Inside the Gates: Replacing aging recovery helicopters
Pave Hawk helicopters are vital resources when it comes to search and rescue operations in Alaska. The problem is, of the five on Joint Base Elemndorf-Richardson, two are in hangars undergoing repairs.
The life expectancy of Pave Hawk helicopters is slated for around 6,000 flight hours. The current Pave Hawk helicopters on JBER are at 7,000 flight hours.
Tech. Sgt. Nathan Skains with the 176th Maintenance Squadron said it's a lot of maintenance, which takes a long time to get done.
The Air Force is taking advantage of a program called the Operational Loss Replacement Program, which will help JBER replace their Pave Hawk helicopters.
"Operational Loss Replacement Program was created to replace HH-60s within the Air Force fleet due to losses that we've sustained over the last 20 years or so," said Senior Master Sgt. Anthony Hemenway, Flight Line Superintendent with Alaska Air National Guard.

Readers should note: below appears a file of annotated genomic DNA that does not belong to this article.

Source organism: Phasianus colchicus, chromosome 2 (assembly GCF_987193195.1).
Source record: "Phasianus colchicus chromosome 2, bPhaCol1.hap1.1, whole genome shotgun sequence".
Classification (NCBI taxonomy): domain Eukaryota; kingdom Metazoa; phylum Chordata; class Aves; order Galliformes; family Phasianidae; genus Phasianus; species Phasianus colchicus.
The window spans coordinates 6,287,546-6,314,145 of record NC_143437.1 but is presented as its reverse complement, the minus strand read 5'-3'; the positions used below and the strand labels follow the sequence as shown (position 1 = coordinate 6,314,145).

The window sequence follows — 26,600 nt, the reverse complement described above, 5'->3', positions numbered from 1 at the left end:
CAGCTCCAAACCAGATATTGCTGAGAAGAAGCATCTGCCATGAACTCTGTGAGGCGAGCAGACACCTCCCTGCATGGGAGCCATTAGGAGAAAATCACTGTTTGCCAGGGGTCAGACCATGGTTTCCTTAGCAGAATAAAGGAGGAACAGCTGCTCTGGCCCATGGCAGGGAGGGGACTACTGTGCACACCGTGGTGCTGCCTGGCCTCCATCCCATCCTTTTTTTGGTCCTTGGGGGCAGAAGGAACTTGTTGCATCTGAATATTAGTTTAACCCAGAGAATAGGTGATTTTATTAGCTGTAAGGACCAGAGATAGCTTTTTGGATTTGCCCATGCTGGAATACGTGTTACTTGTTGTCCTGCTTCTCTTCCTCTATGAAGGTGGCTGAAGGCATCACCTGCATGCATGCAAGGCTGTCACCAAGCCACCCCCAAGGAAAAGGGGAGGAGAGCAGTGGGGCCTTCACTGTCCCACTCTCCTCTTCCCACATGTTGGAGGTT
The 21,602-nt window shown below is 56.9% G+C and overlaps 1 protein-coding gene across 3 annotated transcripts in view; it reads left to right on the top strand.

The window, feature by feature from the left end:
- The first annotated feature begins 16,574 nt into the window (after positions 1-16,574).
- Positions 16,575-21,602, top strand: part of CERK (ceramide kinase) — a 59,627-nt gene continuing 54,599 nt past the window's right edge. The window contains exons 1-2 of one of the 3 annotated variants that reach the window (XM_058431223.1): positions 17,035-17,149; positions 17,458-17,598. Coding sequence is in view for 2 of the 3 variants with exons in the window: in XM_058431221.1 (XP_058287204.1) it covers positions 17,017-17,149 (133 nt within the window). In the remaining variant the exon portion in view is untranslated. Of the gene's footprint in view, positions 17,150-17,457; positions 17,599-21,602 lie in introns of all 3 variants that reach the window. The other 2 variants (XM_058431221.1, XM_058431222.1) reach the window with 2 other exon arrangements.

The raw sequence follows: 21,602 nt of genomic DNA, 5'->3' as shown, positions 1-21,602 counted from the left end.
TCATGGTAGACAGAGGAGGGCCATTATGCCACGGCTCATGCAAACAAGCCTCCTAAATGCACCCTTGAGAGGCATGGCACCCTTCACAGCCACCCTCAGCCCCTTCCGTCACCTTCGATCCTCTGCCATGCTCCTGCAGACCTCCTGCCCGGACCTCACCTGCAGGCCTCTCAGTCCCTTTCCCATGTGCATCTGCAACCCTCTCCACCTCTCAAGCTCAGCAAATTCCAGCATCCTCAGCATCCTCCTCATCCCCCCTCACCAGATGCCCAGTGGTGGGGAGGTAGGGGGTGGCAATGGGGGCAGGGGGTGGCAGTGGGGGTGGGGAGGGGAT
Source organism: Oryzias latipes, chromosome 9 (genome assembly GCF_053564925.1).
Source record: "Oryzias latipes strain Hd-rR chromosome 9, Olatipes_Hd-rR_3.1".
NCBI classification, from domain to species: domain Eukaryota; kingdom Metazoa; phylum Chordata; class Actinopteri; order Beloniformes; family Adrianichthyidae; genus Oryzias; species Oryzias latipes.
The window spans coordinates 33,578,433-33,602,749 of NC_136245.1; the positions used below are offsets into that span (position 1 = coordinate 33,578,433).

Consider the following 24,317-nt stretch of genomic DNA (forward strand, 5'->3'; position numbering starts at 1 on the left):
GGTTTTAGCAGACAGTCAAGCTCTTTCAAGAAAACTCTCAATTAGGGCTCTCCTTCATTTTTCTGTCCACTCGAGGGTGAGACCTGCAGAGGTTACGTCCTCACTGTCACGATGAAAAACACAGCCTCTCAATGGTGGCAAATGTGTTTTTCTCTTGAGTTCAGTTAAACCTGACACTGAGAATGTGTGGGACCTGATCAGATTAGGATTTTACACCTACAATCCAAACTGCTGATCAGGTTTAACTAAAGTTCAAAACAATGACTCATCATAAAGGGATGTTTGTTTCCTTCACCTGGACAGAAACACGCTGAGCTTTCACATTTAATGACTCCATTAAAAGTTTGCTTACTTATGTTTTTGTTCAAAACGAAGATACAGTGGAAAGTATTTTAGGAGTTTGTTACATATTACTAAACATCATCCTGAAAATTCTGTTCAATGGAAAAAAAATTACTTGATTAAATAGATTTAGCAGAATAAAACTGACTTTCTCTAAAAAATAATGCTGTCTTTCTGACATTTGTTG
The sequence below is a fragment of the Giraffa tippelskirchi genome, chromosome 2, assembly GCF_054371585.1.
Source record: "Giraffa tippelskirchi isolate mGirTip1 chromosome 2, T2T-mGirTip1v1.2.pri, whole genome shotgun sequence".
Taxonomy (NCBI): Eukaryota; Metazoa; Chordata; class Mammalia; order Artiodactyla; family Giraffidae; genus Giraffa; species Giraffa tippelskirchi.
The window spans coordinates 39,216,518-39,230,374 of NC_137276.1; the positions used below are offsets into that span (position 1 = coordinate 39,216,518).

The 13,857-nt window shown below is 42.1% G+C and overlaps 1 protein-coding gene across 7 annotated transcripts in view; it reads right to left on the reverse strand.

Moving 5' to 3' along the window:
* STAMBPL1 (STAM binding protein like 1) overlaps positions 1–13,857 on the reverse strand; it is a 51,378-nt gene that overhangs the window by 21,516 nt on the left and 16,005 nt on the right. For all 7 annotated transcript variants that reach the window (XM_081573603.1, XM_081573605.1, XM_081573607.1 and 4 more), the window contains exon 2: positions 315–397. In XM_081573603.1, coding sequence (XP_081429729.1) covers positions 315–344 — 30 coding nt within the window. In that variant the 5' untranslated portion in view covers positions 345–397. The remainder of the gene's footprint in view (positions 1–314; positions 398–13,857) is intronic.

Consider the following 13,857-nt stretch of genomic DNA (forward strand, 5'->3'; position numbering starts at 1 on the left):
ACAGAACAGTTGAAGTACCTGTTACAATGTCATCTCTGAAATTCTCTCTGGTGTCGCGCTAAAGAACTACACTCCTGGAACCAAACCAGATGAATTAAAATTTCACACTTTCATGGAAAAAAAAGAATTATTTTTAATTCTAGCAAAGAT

The helicopters are newer models then the current Pave Hawk helicopters used on JBER — most with around half of the flight operating hours and more up to date equipment installed.
"That's why it's imperative that we're getting these new helicopters in to just kind of relieve the stress of these old aging aircraft," Skains said.
Hemmenway said the newer aircraft will hopefully fatigue less. He says they weigh less and fly faster. The newer Army models are expected to hold the gap between now and the year 2027 when new HH-60W combat rescue helicopters are expected to arrive.
The Alaska Air National Guard is set to receive six Black Hawk helicopters to covert. The first arrived Aug. 5 and went on its first rescue mission Aug. 18.
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